Skiing Etiquette: The Dos and Don’ts of Skiing Aspen/Snowmass (and probably everywhere else in the world) |

Skiing Etiquette: The Dos and Don’ts of Skiing Aspen/Snowmass (and probably everywhere else in the world)

by Barbara Platts
Newbie skier stuck in deep snow with his legs upside down
Getty Images/iStockphoto | iStockphoto

NOTICE POSTED by the board of Ski Bums Who Want Visitors to Ride More Like Locals:

Spring is nearly here, which means increased crowds on many of our favorite slopes in Aspen and Snowmass. With the warm weather, longer days and tendency toward slope-side al fresco imbibing, we would like to present a few rules/recommendations/suggestions/warnings for all those strapped to a pair of skis or a snowboard. We have taken it upon ourselves to inform the uninformed on what each of you are doing wrong when you ski close to us.

Who are we? Well, we’re a board of concerned and incredibly skilled skiers who are out on the mountain(s) everyday. This is our home. You may come to visit and think you’re the coolest thing on the mountain, but we are here all season, on slushy days, powder days, stormy days, sunny days and even Mondays. On the list of our life priorities, skiing ranks at the top, before family, friends, occupation and basic hygiene.

We love our mountains and feel a sense of ownership over them (except Buttermilk, you all can have that one). Because of this, we offer these rules/recommendations/suggestions/warnings to help you feel at home in our awesome presence. And so you aren’t alarmed if we yell and/or bark loudly at you if and when you do something stupid.

The Do Nots

• Do not try to ski any slope on Ajax if you think you are a beginner or even an intermediate. This mountain is for expert downhillers. The same goes for Highland Bowl and most every run on Snowmass that takes three lifts or a hike to access. We’ve seen you out on expert terrain before, and, trust us, you stick out like a fur coat at Zane’s Tavern.

• Do not insist on riding up with others in the gondola when there’s no line at the bottom. Us locals consider our time on the gondola sacred, and we would rather enjoy it with friends, sans strangers, if we have the option. This may sound persnickety, but it’s just the way we are. On that same note, do not smoke cigarettes in the gondola. This stinks it up for several rides. In that same vein, do not defecate (you know who you are) in the gondola. Save it for the dance floor at Bootsy Bellows, please.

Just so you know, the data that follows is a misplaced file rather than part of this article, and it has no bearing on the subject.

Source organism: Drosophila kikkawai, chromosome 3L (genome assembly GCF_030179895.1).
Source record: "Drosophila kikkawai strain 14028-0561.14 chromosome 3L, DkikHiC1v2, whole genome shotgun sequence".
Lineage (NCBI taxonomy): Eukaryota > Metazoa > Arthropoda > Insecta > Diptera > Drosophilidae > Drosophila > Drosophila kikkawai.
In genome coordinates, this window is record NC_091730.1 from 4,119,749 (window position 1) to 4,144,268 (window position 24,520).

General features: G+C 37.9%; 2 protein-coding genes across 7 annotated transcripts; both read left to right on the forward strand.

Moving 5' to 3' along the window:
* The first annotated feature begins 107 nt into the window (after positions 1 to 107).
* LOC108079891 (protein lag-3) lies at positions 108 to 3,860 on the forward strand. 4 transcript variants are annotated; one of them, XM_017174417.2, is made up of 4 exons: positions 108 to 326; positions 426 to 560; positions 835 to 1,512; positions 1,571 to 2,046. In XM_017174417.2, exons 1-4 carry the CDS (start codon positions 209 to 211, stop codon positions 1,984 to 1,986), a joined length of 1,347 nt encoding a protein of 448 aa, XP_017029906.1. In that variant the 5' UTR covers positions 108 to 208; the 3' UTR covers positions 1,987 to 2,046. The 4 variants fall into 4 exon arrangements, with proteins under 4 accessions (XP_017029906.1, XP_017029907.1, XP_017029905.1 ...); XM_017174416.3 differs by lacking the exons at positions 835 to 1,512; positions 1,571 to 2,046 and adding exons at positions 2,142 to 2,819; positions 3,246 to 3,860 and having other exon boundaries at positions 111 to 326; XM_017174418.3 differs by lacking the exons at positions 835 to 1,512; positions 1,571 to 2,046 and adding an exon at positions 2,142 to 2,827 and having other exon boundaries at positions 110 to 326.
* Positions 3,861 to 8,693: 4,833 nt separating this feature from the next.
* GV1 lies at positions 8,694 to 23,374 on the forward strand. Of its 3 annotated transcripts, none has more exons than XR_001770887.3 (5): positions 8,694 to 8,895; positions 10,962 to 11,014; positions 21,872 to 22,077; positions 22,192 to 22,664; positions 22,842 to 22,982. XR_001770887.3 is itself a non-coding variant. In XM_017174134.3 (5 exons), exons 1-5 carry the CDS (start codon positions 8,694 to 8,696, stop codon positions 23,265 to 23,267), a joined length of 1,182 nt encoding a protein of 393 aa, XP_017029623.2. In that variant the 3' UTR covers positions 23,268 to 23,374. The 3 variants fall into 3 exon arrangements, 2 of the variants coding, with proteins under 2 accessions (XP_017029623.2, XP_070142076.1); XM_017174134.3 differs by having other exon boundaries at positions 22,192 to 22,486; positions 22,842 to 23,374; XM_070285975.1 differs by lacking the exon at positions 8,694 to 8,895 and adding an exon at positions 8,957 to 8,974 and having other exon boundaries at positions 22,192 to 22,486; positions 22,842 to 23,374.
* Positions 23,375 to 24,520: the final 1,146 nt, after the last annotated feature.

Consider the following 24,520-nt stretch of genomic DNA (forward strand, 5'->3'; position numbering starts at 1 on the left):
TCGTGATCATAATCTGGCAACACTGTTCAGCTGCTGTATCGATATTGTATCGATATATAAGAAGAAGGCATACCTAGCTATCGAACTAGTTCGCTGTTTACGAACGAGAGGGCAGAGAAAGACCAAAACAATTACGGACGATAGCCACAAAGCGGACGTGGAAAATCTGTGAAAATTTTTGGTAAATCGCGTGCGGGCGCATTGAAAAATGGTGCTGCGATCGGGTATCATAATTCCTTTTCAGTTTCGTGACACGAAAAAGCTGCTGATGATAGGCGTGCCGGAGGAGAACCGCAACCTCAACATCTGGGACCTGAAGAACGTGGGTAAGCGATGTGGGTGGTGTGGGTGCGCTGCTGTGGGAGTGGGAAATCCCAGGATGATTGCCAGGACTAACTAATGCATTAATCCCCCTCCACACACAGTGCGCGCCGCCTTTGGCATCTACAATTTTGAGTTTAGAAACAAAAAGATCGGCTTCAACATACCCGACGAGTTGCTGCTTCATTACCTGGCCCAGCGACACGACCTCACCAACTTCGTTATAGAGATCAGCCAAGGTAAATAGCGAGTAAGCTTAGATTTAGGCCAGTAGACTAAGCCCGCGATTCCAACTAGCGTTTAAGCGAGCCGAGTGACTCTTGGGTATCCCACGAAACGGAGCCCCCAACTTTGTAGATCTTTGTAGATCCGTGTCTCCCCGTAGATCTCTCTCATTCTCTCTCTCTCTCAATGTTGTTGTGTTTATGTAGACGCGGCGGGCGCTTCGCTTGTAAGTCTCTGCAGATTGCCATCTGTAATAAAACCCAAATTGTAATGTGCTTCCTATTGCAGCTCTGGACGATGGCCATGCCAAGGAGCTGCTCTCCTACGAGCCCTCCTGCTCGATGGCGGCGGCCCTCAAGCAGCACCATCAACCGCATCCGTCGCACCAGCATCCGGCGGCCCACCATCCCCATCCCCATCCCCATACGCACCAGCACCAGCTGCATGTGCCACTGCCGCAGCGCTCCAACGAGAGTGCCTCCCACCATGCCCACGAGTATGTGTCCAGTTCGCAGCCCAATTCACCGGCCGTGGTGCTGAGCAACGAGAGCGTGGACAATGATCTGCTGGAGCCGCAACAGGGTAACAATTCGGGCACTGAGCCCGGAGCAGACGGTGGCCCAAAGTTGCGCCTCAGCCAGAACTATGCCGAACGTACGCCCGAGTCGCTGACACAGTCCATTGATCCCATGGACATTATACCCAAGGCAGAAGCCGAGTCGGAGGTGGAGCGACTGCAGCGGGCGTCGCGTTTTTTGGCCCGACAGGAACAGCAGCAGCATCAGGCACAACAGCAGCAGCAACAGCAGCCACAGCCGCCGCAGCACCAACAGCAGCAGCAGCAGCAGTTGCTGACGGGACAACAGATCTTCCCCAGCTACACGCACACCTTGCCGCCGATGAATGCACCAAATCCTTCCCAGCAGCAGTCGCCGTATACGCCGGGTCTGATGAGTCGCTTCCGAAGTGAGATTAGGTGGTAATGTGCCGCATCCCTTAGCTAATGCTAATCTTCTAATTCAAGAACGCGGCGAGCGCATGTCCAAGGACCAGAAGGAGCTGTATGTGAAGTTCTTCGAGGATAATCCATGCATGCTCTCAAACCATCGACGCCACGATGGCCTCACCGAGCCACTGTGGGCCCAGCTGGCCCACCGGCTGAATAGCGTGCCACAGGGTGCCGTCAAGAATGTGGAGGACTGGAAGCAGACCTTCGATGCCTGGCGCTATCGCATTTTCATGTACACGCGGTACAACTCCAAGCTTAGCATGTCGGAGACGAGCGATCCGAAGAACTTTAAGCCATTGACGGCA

• Do not use busy slopes or congested catwalks to practice your zig-zag turns. The skier going first has the right of way, but making impromptu moves that span the whole slope endangers those behind you who are probably trying to get by. Places like the bottom of Spar Gulch are simply not half pipes. Sure, it would be lovely if they were, but the fact of the matter is there are too many people for that.

This does not mean you have to straight-line all the way to Kleenex Corner, but do try to be conscientious about your movements. You aren’t the only skier on the mountain.

• Do not make sudden stops on the slope, especially in busy areas. Everyone around you is getting into a groove and unexpected stops can mean possible pile-ups. If it’s an emergency, then, by all means, halt. But if you just feel like taking a break or you need to answer your phone, pull over to the side of the slope away from traffic. This same rule/recommendation/suggestion/warning applies for those who need to make a phone call, those who want to pause to socialize and those who are waiting for their ski buddies to catch up.

• Do not carry around a large selfie-stick with a GoPro camera attached to the end of it. Firstly, it just looks silly, and it screams tourist. Secondly, it’s a distraction from what’s going on around you, which are other skiers trying to pass your self-absorbed ass. We get it, you’re on the mountain, enjoying the beautiful day, and you want to post a video to Facebook to show the world all of your mad ski skills. But, with a GoPro in hand, you’re simply never going to be the best skier or snowboarder on the mountain. Sorry, bro.

The Dos

• Do go to Buttermilk, especially if you are just learning the ropes. It’s a fun mountain that’s ideal for beginners. Plus, we won’t be there to yell and/or bark at you if you do something wrong.

• Do après early and often.

• Do eliminate the gap between your goggles and your helmet/hat (cough…gaper…cough).

• Do stay true to your own ability and find terrain that you can handle. Challenging yourself is important, but taking on a black diamond when you’ve barely made it smoothly down a green circle is no bueno.

• Do enjoy yourself. Remember, skiing and snowboarding are supposed to be fun! It’s not a competition (well certainly not a close one, anyway) so get out there, relax and have a good time.

Please take note of all the rules/recommendations/suggestions/warnings above. We, the die-hard skiers of Aspen and Snowmass, offer these to help you have a good time, stay safe and get out of our way. Thank you, and happy skiing!

Barbara Platts puts skiing powder before a bath/shower any day of the week. It’s all about priorities. Reach her at

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